Answers to common Biblical Questions
There are a number of common questions and issues that arise
in discussions among Bible believing Christians. In this chapter, we'll explore
a few of those topics, to see what light the Scriptures themselves
will shed on the truth our Creator and Savior wants us to know.
STATUES AND RELIGIOUS OBJECTS
In Exodus 20:4,5 we can read:
"You shall not carve idols (graven images) for yourselves...you shall
not bow down before them and worship them." Many sincere Bible
students who contemplate this Scripture passage feel that the use of
statutes, crucifixes (crosses with the image of Jesus), and other objects
of religious art are prohibited by this passage. But is that what
God really intended?
Notice that in Exodus chapter 25, God gives Moses some other
commands for His People. "This is what the Lord said to
Moses..."They shall make a sanctuary for me, that I may dwell in their midst. This
Dwelling and all its furnishings you shall make exactly according to the
pattern that I will now give you. You shall make an ark...In the ark you
are to put the commandments which I will give you...make two
cherubim of beaten gold for the two ends...the cherubim shall have their
wings spread out above, covering the....propitiatory you shall place
above the ark." (Ex. 25:1,8-9,10,16,18, 20,21) Here, and in
numerous other places in the Bible, God ordered His People to build a very
ornate statue, in this case of two angels which seem to be facing the
Ten Commandments, as if they are praying or meditating about them.
So it should be clear that if God himself ordered statues and
religious symbols, that the use of such items by Christians is not in
itself evil. A careful reading of Exodus 20:4-5 in context clarifies
God's teaching: He doesn't want people WORSHIPING an idol, as if the
idol were itself a god. Since such idol worship was common among the
pagan nations around Israel, the Lord was simply trying to prevent His
Chosen People from falling into the sin of worshipping a 'graven image'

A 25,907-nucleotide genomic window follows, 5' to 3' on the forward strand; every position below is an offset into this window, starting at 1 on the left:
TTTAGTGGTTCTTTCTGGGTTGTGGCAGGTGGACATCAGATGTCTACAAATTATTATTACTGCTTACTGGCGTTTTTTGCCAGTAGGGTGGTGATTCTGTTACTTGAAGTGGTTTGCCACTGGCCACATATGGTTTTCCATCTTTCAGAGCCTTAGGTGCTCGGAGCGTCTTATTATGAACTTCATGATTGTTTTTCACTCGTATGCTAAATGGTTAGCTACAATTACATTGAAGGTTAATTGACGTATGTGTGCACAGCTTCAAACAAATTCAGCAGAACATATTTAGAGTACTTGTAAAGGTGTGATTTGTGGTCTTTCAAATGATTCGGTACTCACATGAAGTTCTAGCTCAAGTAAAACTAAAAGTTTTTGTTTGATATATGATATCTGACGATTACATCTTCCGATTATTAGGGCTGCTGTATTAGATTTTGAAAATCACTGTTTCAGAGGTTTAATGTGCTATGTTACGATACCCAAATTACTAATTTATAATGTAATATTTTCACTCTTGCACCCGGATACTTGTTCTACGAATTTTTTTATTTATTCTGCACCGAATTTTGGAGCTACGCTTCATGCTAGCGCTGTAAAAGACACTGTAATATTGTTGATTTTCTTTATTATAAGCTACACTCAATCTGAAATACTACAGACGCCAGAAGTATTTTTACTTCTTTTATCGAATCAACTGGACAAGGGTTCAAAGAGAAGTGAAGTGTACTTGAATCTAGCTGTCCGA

or false god. But statues or other objects associated with the
worship of the True God were not only permitted but commanded by God; the
Lord was making a distinction for believers between using
religious objects properly and improperly.
So churches that use statues and religious objects as aids to
prayer are not violating the Bible. In fact, they are following the
pattern that God Himself established for man's worship! Does your church
use such religious art?
As some closing thoughts on this point, do you have photos of your family?
Do you 'worship' those photos? No. They are there as reminders of
people you care about. Statues and religious art have existed from the earliest
days of Christianity, as a tour through this web site reveal. They used that art as you use
a photo of a loved one! It is clear that
the first Christians didn't worship these images, and that their Christian art
was used to teach, inspire and enhance the faith that they had in their Risen Savior!
ONE MEDIATOR FOR MAN.
"For there is one God, and one
God and men, the man Jesus Christ." (1 Tim. 2:5)
someone quotes from the Scriptures it is good to keep in mind that the
devil himself quoted from the Scriptures in his attempt to cause Jesus
to sin (Mt. 4:1-11). It's obvious that Scripture can be taken out of
context to say almost anything, so it is important to carefully
consider the intended meaning of the inspired writer, and other Scriptures
that may relate to the same subject as well. A good example of
this is the verse we have started with above.
Some Christians insist that we should not pray to angels or
saints, on the basis of 1 Timothy 2:5; implying such prayer violates
Christ's role as the "sole mediator" between God and man. Yet,
consider these related Scripture verses:
"For this reason He is a mediator of a new covenant..."